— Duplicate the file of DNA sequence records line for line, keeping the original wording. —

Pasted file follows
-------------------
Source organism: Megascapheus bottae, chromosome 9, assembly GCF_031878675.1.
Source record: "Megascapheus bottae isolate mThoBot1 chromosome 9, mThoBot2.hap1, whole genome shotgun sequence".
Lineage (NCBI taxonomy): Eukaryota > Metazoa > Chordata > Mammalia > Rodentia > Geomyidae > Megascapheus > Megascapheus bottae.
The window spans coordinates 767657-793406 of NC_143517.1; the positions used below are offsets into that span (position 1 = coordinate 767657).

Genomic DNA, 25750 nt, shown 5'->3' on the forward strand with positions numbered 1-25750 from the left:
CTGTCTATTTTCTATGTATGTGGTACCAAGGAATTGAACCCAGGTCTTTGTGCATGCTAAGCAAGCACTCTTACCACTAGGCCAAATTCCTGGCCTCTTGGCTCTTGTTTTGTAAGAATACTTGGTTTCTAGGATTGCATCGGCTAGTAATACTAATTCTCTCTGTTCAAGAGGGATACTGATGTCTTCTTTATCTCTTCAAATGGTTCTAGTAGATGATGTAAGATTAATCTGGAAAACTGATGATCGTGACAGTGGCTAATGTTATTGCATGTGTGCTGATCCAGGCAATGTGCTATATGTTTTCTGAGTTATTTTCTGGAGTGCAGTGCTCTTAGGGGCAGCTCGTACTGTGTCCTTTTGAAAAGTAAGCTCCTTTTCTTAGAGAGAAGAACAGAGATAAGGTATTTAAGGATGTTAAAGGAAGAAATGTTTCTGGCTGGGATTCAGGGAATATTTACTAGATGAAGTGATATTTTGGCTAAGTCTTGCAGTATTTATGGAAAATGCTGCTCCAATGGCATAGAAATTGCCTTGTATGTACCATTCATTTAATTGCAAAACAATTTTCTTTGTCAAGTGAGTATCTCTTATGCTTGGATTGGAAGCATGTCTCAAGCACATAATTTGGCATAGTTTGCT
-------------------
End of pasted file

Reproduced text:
Source organism: Megascapheus bottae, chromosome 9, assembly GCF_031878675.1.
Source record: "Megascapheus bottae isolate mThoBot1 chromosome 9, mThoBot2.hap1, whole genome shotgun sequence".
Lineage (NCBI taxonomy): Eukaryota > Metazoa > Chordata > Mammalia > Rodentia > Geomyidae > Megascapheus > Megascapheus bottae.
The window spans coordinates 767657-793406 of NC_143517.1; the positions used below are offsets into that span (position 1 = coordinate 767657).

Genomic DNA, 25750 nt, shown 5'->3' on the forward strand with positions numbered 1-25750 from the left:
CTGTCTATTTTCTATGTATGTGGTACCAAGGAATTGAACCCAGGTCTTTGTGCATGCTAAGCAAGCACTCTTACCACTAGGCCAAATTCCTGGCCTCTTGGCTCTTGTTTTGTAAGAATACTTGGTTTCTAGGATTGCATCGGCTAGTAATACTAATTCTCTCTGTTCAAGAGGGATACTGATGTCTTCTTTATCTCTTCAAATGGTTCTAGTAGATGATGTAAGATTAATCTGGAAAACTGATGATCGTGACAGTGGCTAATGTTATTGCATGTGTGCTGATCCAGGCAATGTGCTATATGTTTTCTGAGTTATTTTCTGGAGTGCAGTGCTCTTAGGGGCAGCTCGTACTGTGTCCTTTTGAAAAGTAAGCTCCTTTTCTTAGAGAGAAGAACAGAGATAAGGTATTTAAGGATGTTAAAGGAAGAAATGTTTCTGGCTGGGATTCAGGGAATATTTACTAGATGAAGTGATATTTTGGCTAAGTCTTGCAGTATTTATGGAAAATGCTGCTCCAATGGCATAGAAATTGCCTTGTATGTACCATTCATTTAATTGCAAAACAATTTTCTTTGTCAAGTGAGTATCTCTTATGCTTGGATTGGAAGCATGTCTCAAGCACATAATTTGGCATAGTTTGCT